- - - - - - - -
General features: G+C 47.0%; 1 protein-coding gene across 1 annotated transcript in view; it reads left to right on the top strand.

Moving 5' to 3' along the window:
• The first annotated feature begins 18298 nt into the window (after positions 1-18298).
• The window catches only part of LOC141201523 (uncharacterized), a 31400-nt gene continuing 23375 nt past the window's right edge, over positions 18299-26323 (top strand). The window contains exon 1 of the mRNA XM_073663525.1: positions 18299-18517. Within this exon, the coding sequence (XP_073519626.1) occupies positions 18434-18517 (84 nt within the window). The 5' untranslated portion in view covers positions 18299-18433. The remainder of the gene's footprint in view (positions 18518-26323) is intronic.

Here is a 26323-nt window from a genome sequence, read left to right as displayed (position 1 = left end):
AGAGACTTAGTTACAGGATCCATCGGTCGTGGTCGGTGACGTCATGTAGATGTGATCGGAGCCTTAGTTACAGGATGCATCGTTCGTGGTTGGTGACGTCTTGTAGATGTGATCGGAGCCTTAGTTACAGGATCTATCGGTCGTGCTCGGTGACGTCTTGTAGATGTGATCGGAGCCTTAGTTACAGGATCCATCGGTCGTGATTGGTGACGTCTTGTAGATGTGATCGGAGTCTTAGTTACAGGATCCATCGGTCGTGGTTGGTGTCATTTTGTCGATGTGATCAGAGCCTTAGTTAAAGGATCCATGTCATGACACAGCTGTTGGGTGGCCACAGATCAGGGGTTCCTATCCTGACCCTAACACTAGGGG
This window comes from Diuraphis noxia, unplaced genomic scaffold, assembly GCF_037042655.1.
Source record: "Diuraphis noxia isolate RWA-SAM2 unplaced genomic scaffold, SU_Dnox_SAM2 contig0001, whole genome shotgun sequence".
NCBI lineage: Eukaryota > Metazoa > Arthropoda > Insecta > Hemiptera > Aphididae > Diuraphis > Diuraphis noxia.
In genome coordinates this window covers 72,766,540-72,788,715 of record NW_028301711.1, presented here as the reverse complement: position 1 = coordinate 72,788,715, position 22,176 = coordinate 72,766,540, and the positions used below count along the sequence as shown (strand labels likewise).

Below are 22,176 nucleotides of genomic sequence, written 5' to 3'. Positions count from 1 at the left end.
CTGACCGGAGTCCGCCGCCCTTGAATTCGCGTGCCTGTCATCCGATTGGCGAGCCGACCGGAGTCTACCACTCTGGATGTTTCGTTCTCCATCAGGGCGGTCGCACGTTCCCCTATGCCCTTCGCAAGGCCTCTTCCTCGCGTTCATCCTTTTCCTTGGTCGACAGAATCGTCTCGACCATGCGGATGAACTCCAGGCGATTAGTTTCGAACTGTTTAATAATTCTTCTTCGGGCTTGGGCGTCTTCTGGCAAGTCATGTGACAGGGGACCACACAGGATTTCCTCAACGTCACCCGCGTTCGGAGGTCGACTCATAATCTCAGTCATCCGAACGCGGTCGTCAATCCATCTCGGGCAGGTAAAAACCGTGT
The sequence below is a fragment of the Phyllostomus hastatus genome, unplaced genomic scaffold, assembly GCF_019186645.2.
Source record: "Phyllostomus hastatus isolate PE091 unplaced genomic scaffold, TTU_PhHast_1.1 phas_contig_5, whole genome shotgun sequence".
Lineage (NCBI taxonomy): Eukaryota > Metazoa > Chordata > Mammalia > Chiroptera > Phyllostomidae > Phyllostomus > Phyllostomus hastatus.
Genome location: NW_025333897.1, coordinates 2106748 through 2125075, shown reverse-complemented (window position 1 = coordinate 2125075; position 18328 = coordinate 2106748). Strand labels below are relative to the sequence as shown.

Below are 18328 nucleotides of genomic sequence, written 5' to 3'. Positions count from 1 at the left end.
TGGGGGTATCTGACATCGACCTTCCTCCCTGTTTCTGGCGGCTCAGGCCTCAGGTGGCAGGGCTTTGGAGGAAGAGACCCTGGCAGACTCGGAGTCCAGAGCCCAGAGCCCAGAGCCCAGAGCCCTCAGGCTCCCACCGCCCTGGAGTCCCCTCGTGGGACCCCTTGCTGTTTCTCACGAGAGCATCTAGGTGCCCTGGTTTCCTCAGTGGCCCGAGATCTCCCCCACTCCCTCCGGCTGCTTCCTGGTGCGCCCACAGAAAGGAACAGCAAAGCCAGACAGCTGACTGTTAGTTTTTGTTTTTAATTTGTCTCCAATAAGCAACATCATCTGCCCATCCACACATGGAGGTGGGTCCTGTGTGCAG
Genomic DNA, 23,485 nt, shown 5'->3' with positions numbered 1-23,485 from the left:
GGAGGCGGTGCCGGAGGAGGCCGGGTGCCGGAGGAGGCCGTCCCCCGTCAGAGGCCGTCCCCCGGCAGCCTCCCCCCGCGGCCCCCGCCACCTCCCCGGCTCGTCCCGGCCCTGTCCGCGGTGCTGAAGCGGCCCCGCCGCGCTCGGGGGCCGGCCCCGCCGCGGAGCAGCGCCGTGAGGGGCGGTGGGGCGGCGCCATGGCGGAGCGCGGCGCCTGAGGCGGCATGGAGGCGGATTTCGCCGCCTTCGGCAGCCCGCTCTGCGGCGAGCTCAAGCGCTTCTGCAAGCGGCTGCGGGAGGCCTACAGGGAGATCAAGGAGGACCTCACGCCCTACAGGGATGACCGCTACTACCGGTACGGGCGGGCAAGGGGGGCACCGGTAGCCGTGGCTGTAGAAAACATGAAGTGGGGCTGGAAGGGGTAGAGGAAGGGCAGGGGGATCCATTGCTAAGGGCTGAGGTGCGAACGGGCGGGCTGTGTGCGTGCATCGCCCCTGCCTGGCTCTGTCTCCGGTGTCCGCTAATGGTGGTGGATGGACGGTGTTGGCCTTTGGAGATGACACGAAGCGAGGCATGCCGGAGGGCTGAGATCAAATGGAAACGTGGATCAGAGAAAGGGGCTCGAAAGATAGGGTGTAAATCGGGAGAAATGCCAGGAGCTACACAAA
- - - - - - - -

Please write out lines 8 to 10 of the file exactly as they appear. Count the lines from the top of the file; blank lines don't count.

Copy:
Source record: "Diuraphis noxia isolate RWA-SAM2 unplaced genomic scaffold, SU_Dnox_SAM2 contig0001, whole genome shotgun sequence".
NCBI lineage: Eukaryota > Metazoa > Arthropoda > Insecta > Hemiptera > Aphididae > Diuraphis > Diuraphis noxia.
In genome coordinates this window covers 72,766,540-72,788,715 of record NW_028301711.1, presented here as the reverse complement: position 1 = coordinate 72,788,715, position 22,176 = coordinate 72,766,540, and the positions used below count along the sequence as shown (strand labels likewise).